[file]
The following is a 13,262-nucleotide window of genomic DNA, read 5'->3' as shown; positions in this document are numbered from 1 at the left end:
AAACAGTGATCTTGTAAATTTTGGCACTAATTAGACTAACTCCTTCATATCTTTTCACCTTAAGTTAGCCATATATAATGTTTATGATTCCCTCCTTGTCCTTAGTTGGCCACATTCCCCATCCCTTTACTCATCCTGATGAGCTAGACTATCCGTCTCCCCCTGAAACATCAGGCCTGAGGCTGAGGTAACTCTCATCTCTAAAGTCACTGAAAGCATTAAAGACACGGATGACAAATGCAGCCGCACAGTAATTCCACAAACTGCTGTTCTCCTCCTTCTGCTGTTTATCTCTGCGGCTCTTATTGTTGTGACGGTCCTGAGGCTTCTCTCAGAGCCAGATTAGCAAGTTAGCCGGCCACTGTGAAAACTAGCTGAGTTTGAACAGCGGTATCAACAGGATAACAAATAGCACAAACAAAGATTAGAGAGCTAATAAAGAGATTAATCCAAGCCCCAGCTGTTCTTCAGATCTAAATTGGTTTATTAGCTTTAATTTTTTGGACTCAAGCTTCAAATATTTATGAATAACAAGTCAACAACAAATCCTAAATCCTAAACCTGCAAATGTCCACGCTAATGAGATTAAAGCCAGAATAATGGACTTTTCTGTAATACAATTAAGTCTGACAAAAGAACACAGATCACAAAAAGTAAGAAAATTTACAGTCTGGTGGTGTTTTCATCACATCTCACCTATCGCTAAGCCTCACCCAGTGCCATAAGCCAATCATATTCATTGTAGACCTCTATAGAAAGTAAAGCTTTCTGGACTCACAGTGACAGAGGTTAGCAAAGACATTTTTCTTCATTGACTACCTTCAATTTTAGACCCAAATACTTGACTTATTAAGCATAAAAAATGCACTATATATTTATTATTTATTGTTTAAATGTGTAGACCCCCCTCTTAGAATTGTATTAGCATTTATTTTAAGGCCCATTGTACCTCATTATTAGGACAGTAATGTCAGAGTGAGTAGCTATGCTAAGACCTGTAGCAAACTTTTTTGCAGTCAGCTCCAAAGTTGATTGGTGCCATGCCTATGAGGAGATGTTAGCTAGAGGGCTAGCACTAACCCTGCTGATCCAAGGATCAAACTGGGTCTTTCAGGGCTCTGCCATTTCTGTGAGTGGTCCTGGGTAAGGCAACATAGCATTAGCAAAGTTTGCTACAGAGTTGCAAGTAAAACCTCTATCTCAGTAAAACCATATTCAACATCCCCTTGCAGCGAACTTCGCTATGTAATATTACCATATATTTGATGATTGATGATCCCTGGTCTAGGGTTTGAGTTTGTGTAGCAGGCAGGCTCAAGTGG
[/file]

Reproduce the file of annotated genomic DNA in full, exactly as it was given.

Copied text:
The following is a 13,262-nucleotide window of genomic DNA, read 5'->3' as shown; positions in this document are numbered from 1 at the left end:
AAACAGTGATCTTGTAAATTTTGGCACTAATTAGACTAACTCCTTCATATCTTTTCACCTTAAGTTAGCCATATATAATGTTTATGATTCCCTCCTTGTCCTTAGTTGGCCACATTCCCCATCCCTTTACTCATCCTGATGAGCTAGACTATCCGTCTCCCCCTGAAACATCAGGCCTGAGGCTGAGGTAACTCTCATCTCTAAAGTCACTGAAAGCATTAAAGACACGGATGACAAATGCAGCCGCACAGTAATTCCACAAACTGCTGTTCTCCTCCTTCTGCTGTTTATCTCTGCGGCTCTTATTGTTGTGACGGTCCTGAGGCTTCTCTCAGAGCCAGATTAGCAAGTTAGCCGGCCACTGTGAAAACTAGCTGAGTTTGAACAGCGGTATCAACAGGATAACAAATAGCACAAACAAAGATTAGAGAGCTAATAAAGAGATTAATCCAAGCCCCAGCTGTTCTTCAGATCTAAATTGGTTTATTAGCTTTAATTTTTTGGACTCAAGCTTCAAATATTTATGAATAACAAGTCAACAACAAATCCTAAATCCTAAACCTGCAAATGTCCACGCTAATGAGATTAAAGCCAGAATAATGGACTTTTCTGTAATACAATTAAGTCTGACAAAAGAACACAGATCACAAAAAGTAAGAAAATTTACAGTCTGGTGGTGTTTTCATCACATCTCACCTATCGCTAAGCCTCACCCAGTGCCATAAGCCAATCATATTCATTGTAGACCTCTATAGAAAGTAAAGCTTTCTGGACTCACAGTGACAGAGGTTAGCAAAGACATTTTTCTTCATTGACTACCTTCAATTTTAGACCCAAATACTTGACTTATTAAGCATAAAAAATGCACTATATATTTATTATTTATTGTTTAAATGTGTAGACCCCCCTCTTAGAATTGTATTAGCATTTATTTTAAGGCCCATTGTACCTCATTATTAGGACAGTAATGTCAGAGTGAGTAGCTATGCTAAGACCTGTAGCAAACTTTTTTGCAGTCAGCTCCAAAGTTGATTGGTGCCATGCCTATGAGGAGATGTTAGCTAGAGGGCTAGCACTAACCCTGCTGATCCAAGGATCAAACTGGGTCTTTCAGGGCTCTGCCATTTCTGTGAGTGGTCCTGGGTAAGGCAACATAGCATTAGCAAAGTTTGCTACAGAGTTGCAAGTAAAACCTCTATCTCAGTAAAACCATATTCAACATCCCCTTGCAGCGAACTTCGCTATGTAATATTACCATATATTTGATGATTGATGATCCCTGGTCTAGGGTTTGAGTTTGTGTAGCAGGCAGGCTCAAGTGG